04-23-2010, 09:42 AM
Join Date: Dec 2007
Location: Near San Francisco
| | Re: Lawn/Landscape
Weeds in the lawn are of 2 types as far as weed killers go.
Grassy weeds in a grass lawn are difficult to kill, but easy to prevent. (Crabgrass, annual bluegrass and others) The products designed to kill them will stop the seeds from growing. You need to get this product on the lawn before the seeds of these weeds even sprout. This sort of weed killer is called Pre-emergent. It kills the weeds before you see them, before the leaves emerge above the ground. Some of the pre-emergents will also reduce the sprouting of broadleaf weeds.
There are forms of this that can be used elsewhere in the garden (such as around shrubs and flowers), but there are better ways to control weeds in flower beds and other non-lawn areas.
Talk to the local certified nursery folk, department of agriculture, master gardeners or extension service. (Whatever program is in your state). They will help you with the proper timing.
The other group of lawn weeds are the broadleaf types. (Dandelion, Oxalis, Spurge and many more) There are weed killers that will kill broadleaf weeds with minimal damage to (most) grass lawns. In general the weeds need to be growing pretty well so they will take the weed killer into their leaves and circulate it. This is why these sorts of products are often combined with fertilizer in a 'Weed and Feed' sort of product. These weed killers can be dangerous to use. They usually contain 2-4-D and other materials. Gloves and mask, coveralls, and launder your clothing afterward.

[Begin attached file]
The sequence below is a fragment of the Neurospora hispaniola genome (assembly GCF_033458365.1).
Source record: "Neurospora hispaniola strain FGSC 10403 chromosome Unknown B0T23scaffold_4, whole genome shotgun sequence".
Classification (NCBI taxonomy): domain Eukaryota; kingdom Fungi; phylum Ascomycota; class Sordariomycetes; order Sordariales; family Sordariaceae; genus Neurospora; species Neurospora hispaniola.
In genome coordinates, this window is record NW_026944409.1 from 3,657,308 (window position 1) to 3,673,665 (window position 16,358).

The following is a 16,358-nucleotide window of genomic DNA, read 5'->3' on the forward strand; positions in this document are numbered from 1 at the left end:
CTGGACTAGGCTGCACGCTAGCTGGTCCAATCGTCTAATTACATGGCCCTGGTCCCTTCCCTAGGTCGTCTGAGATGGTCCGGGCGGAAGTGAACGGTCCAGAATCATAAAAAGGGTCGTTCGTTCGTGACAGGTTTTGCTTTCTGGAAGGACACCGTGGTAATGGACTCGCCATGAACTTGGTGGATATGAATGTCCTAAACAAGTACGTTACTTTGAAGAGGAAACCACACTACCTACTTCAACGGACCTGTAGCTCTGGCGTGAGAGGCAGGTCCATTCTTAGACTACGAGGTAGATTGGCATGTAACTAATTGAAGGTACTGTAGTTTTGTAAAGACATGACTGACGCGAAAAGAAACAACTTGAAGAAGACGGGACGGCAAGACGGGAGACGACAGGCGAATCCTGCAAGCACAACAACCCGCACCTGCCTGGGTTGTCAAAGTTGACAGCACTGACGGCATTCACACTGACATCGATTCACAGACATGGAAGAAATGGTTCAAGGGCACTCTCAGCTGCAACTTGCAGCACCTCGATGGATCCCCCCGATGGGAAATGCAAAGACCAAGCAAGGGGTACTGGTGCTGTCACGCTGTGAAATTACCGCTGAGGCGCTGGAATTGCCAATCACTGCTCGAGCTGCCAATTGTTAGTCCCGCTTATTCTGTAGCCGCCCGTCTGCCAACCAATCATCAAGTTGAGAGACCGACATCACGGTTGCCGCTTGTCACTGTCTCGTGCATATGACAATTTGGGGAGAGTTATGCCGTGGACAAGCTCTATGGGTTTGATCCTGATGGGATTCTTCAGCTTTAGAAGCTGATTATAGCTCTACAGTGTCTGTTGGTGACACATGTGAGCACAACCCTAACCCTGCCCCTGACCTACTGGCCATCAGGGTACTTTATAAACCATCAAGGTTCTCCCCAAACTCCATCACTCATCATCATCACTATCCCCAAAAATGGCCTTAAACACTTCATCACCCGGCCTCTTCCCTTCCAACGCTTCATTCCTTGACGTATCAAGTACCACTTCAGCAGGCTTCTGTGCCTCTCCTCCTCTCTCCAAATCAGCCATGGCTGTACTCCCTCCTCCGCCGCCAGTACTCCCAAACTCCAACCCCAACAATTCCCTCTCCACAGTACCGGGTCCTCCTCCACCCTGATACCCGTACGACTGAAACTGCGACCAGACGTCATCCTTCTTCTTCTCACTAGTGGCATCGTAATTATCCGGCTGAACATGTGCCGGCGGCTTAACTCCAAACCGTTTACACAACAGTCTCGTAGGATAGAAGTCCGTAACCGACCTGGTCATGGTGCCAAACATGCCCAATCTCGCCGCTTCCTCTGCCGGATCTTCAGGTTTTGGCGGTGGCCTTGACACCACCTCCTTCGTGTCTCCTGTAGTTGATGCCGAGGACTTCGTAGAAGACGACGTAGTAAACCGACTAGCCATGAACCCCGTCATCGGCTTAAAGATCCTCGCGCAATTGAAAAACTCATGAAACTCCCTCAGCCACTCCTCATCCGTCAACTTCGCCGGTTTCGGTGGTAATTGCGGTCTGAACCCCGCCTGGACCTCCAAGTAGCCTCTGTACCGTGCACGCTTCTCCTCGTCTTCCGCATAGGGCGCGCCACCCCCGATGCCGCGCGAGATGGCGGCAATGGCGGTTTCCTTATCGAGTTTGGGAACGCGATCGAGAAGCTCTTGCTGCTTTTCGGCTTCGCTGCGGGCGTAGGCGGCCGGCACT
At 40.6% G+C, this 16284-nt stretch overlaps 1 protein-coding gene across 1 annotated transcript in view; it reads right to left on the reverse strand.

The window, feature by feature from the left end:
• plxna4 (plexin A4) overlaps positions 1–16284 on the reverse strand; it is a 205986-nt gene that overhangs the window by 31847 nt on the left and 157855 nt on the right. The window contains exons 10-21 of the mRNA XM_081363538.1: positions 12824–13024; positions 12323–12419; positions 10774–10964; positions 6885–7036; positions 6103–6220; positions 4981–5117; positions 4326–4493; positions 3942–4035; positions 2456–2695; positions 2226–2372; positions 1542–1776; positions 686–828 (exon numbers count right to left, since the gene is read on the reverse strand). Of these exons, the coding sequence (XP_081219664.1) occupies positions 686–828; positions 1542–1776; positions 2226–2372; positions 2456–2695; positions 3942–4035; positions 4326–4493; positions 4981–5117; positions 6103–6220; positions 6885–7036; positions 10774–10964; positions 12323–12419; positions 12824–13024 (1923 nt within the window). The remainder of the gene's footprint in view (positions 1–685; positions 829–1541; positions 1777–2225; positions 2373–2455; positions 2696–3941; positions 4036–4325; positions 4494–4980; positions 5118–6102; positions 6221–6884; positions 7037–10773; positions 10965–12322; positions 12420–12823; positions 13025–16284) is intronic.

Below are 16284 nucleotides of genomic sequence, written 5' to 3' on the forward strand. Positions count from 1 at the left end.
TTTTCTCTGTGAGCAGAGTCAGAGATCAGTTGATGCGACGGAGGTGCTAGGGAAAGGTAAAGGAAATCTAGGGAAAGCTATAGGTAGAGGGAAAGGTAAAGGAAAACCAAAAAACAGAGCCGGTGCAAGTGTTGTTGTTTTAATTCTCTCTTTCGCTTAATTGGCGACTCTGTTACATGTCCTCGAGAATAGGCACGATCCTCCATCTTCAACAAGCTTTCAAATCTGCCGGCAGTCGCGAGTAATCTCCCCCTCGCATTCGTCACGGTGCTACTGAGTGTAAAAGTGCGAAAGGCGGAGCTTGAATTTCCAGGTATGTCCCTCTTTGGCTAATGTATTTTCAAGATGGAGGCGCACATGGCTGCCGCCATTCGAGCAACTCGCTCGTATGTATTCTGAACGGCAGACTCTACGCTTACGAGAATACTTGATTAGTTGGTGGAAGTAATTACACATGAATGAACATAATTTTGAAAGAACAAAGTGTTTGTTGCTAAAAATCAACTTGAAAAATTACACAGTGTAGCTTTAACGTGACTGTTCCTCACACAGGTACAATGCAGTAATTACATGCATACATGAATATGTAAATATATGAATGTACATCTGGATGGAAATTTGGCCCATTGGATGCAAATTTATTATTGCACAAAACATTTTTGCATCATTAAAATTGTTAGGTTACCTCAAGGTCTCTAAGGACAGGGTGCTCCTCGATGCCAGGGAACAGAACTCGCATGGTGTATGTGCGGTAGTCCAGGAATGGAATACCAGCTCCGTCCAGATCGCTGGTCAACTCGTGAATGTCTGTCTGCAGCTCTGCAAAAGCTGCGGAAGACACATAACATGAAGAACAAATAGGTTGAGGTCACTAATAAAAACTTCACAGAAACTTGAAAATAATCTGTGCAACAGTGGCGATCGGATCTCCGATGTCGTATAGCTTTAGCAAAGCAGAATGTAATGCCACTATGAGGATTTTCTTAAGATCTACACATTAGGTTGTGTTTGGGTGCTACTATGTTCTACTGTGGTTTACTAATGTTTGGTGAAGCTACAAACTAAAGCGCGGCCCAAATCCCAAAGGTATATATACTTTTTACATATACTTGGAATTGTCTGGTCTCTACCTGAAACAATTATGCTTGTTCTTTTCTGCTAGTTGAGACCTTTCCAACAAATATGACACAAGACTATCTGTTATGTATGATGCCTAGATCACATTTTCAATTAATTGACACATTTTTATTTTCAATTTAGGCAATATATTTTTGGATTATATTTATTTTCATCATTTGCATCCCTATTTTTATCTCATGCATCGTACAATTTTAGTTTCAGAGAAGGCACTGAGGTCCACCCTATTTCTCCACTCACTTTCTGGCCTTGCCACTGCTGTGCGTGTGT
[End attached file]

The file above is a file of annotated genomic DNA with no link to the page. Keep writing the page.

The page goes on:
Combining the use of these 2 types of products through the year can indeed reduce the weeds to the point that a few minutes pulling now and then will be all the weeding a lawn needs. The timing is critical, though. Many weed seeds sprout at certain times of the year, which may vary with temperature, and you need to time the application of the pre-emergent very carefully to get maximum benefit.
Around here there is a 3rd sort of lawn weed. Most lawns in my area are cool season grasses like Blue, Rye and Fescue. Invaders include warm season grasses like Bermuda and Bent grasses. Impossible to get rid of, once they are started in the lawn.
And that better way to control weeds not in lawns:
Cover the soil with whatever you like, and you can cut the weed growth to almost nothing.
Organic mulches like bark and compost are really good around here, because the soils tend to lack organic matter. As the bark or compost continues to break down it is benefitting the soil in several ways.
As for whether I still like working in the garden: No. I went the other way: I started in the garden and worked my way in to the aquariums.
I do Landscape Design and consulting, though.